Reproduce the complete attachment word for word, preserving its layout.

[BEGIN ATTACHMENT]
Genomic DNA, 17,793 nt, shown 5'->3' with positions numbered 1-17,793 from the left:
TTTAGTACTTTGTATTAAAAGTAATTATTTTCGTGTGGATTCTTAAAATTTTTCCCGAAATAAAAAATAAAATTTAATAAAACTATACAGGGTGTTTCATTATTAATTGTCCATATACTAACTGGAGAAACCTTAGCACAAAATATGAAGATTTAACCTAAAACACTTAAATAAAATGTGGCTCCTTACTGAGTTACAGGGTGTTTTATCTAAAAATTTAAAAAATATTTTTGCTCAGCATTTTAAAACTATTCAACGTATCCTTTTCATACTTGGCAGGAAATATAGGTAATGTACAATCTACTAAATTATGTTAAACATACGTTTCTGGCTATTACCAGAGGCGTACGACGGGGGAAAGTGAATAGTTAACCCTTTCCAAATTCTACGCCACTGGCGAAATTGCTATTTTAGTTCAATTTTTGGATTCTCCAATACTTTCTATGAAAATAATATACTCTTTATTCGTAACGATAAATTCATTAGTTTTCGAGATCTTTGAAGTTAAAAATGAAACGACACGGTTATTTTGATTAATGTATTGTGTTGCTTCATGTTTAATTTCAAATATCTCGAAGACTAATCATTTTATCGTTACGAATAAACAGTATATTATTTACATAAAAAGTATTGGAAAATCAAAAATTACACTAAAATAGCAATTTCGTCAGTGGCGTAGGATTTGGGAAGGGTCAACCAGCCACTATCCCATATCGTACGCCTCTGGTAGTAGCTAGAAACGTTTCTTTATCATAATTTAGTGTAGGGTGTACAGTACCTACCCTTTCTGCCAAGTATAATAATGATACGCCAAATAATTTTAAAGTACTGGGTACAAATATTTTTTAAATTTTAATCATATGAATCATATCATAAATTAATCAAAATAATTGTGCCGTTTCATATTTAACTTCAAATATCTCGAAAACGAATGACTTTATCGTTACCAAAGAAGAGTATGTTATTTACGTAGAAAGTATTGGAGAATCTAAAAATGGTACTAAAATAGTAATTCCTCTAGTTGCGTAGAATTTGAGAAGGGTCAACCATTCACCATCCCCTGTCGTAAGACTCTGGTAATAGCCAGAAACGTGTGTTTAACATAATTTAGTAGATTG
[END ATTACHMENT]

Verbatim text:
Genomic DNA, 17,793 nt, shown 5'->3' with positions numbered 1-17,793 from the left:
TTTAGTACTTTGTATTAAAAGTAATTATTTTCGTGTGGATTCTTAAAATTTTTCCCGAAATAAAAAATAAAATTTAATAAAACTATACAGGGTGTTTCATTATTAATTGTCCATATACTAACTGGAGAAACCTTAGCACAAAATATGAAGATTTAACCTAAAACACTTAAATAAAATGTGGCTCCTTACTGAGTTACAGGGTGTTTTATCTAAAAATTTAAAAAATATTTTTGCTCAGCATTTTAAAACTATTCAACGTATCCTTTTCATACTTGGCAGGAAATATAGGTAATGTACAATCTACTAAATTATGTTAAACATACGTTTCTGGCTATTACCAGAGGCGTACGACGGGGGAAAGTGAATAGTTAACCCTTTCCAAATTCTACGCCACTGGCGAAATTGCTATTTTAGTTCAATTTTTGGATTCTCCAATACTTTCTATGAAAATAATATACTCTTTATTCGTAACGATAAATTCATTAGTTTTCGAGATCTTTGAAGTTAAAAATGAAACGACACGGTTATTTTGATTAATGTATTGTGTTGCTTCATGTTTAATTTCAAATATCTCGAAGACTAATCATTTTATCGTTACGAATAAACAGTATATTATTTACATAAAAAGTATTGGAAAATCAAAAATTACACTAAAATAGCAATTTCGTCAGTGGCGTAGGATTTGGGAAGGGTCAACCAGCCACTATCCCATATCGTACGCCTCTGGTAGTAGCTAGAAACGTTTCTTTATCATAATTTAGTGTAGGGTGTACAGTACCTACCCTTTCTGCCAAGTATAATAATGATACGCCAAATAATTTTAAAGTACTGGGTACAAATATTTTTTAAATTTTAATCATATGAATCATATCATAAATTAATCAAAATAATTGTGCCGTTTCATATTTAACTTCAAATATCTCGAAAACGAATGACTTTATCGTTACCAAAGAAGAGTATGTTATTTACGTAGAAAGTATTGGAGAATCTAAAAATGGTACTAAAATAGTAATTCCTCTAGTTGCGTAGAATTTGAGAAGGGTCAACCATTCACCATCCCCTGTCGTAAGACTCTGGTAATAGCCAGAAACGTGTGTTTAACATAATTTAGTAGATTG